Domestic Reference Pricing Could Lower Medicare Spending On New Drugs By 30%


Basing new drug launch prices on historical domestic data could limit manufacturers’ power to set extremely high launch prices and could reduce Medicare spending on new drugs by up to 30%, according to a new white paper released by West Health and its Council for Informed Drug Spending Analysis (CIDSA). The study is a collaboration between researchers at West Health, the University of Pittsburgh, and the University of California San Diego, and comes as Congress considers policies to lower drug spending.

The study estimated potential savings to Medicare under a domestic reference pricing model – a proposal that would limit manufacturers’ power to set extremely high prices by capping launch prices based on the historical trends of similar drugs. A domestic reference pricing approach could be used for new drugs coming to market without an international price reference. This approach to pricing was first proposed by West Health in the summer of 2020 and has since been of interest to the Senate Finance Committee for inclusion in its upcoming drug pricing legislation.

For this study, researchers analyzed the differences between the proposed domestic reference price and the actual launch price for 66 new brand drugs approved by the Food and Drug Administration between 2015-2019. Researchers found a domestic reference pricing model would have reduced Medicare expenditures on new drugs during this period by 18-30%.

“High launch prices are the greatest contributor to increased drug spending, and manufacturers have shown no restraint in pricing new drugs ever higher,” said Sean Dickson, Director of Health Policy at the West Health Policy Center and CIDSA Chair, who led this study. “Domestic reference pricing is a straightforward approach to keep drug launch prices in line with historical prices, prices which have generated the pharmaceutical innovation we see today.”

The domestic reference price was based on the average launch price of clinically comparable therapies, as determined by a team of pharmacists. This average launch price was adjusted for inflation, and then was increased by a presumed innovation premium based on the age of the comparator therapies, with a higher premium for innovation in older therapeutic areas.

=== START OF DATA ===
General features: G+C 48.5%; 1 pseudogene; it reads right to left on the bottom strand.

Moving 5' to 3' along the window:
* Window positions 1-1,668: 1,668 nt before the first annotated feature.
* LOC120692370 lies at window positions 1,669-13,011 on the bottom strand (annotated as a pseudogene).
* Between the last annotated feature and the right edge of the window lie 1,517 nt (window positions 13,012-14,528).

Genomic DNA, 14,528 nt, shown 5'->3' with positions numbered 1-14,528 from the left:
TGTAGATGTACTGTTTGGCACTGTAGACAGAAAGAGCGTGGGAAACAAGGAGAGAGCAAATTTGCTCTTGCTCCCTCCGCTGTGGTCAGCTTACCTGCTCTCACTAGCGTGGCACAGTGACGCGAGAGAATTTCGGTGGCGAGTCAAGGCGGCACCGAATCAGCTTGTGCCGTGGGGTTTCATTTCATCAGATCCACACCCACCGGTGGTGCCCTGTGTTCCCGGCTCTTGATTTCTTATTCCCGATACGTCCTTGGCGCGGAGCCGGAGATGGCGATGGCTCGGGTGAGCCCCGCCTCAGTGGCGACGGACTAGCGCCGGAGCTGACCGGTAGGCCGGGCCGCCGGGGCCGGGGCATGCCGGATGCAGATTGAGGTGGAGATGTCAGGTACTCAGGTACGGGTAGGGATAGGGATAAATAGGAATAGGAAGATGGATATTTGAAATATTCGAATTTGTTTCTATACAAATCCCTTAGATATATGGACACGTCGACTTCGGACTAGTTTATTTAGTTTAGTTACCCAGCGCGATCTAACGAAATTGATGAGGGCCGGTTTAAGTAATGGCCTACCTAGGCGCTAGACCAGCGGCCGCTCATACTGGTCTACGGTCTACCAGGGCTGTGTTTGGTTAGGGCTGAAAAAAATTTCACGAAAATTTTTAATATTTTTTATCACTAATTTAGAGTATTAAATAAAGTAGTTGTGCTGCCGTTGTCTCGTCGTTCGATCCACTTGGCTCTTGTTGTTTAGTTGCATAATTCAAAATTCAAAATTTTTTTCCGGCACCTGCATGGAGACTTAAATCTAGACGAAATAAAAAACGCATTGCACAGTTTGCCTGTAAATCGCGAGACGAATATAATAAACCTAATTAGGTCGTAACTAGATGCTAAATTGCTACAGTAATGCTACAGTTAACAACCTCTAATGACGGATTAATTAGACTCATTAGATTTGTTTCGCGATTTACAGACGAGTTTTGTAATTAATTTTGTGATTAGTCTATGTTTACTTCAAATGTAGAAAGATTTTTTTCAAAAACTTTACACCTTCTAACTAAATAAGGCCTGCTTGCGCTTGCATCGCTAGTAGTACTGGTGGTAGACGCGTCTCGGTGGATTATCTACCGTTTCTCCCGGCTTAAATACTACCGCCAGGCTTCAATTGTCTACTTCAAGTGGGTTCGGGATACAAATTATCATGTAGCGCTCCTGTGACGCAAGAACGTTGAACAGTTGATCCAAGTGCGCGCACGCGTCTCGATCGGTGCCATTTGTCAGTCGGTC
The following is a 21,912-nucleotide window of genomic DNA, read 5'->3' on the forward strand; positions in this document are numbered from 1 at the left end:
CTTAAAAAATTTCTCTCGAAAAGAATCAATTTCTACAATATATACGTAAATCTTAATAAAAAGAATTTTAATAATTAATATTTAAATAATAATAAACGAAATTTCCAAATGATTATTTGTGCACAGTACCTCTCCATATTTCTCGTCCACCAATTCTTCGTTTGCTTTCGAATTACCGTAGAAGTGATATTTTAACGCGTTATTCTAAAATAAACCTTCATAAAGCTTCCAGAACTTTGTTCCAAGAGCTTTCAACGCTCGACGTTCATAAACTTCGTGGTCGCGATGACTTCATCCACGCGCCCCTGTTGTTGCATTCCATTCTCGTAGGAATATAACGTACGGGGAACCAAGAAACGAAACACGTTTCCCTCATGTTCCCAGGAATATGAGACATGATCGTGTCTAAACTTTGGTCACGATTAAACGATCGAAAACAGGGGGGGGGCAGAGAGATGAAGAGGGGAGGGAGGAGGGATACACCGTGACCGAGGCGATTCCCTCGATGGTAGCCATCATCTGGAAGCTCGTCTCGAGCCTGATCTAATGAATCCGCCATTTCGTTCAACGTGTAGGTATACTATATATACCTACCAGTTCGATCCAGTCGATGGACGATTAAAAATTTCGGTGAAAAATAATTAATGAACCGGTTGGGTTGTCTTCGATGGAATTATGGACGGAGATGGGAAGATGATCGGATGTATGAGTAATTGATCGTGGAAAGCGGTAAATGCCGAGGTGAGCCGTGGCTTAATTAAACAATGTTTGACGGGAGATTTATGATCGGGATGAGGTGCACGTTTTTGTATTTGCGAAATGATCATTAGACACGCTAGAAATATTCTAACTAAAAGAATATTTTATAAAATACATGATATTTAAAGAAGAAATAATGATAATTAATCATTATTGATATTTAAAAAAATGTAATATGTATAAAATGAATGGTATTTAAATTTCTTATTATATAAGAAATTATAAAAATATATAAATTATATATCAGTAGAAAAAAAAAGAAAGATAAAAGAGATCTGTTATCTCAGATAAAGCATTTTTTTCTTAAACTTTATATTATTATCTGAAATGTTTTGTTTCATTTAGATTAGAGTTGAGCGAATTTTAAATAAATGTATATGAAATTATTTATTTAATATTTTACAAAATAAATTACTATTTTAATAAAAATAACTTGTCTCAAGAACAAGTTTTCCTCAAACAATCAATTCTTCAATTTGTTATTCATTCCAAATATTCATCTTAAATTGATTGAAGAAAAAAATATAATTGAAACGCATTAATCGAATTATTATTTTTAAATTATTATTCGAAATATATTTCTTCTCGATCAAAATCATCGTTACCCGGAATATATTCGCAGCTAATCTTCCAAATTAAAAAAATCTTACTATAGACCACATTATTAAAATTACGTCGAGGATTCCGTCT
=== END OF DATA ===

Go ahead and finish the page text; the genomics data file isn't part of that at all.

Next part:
Of the 66 drugs evaluated, 49 had launch prices higher than the domestic reference pricing model. When applied to drugs with higher launch prices, domestic referencing pricing was projected to reduce launch prices by 34%, on average. This reduction in launch prices would have resulted in savings of $7 billion to Medicare and an additional $1.2 billion in savings to Medicare beneficiaries. While less common, 17 drugs were launched at prices below the calculated domestic reference price, and in limited cases applying the model to these drugs may have reduced Medicare savings. Regardless, during the approval period, there still would have been a net savings of $4.7 to $6.5 billion (18-30%).

“As Congress considers drug pricing policies that save money without limiting innovation, domestic reference pricing must be under consideration,” said Inmaculada Hernandez, Pharm.D., Ph.D., associate professor at UC San Diego and co-author of the study. “Without a limit on future launch prices, drug manufacturers will continue to abuse their monopoly power.”

“Domestic reference pricing is based on the clinical work pharmacists do every day,” said Lucas Berenbrok, Pharm.D., associate professor at the Pitt School of Pharmacy and co-author of the study. “Our model limits high drug launch prices while still allowing drug companies to earn profits consistent with historical practices, not the outsized prices they charge today.”

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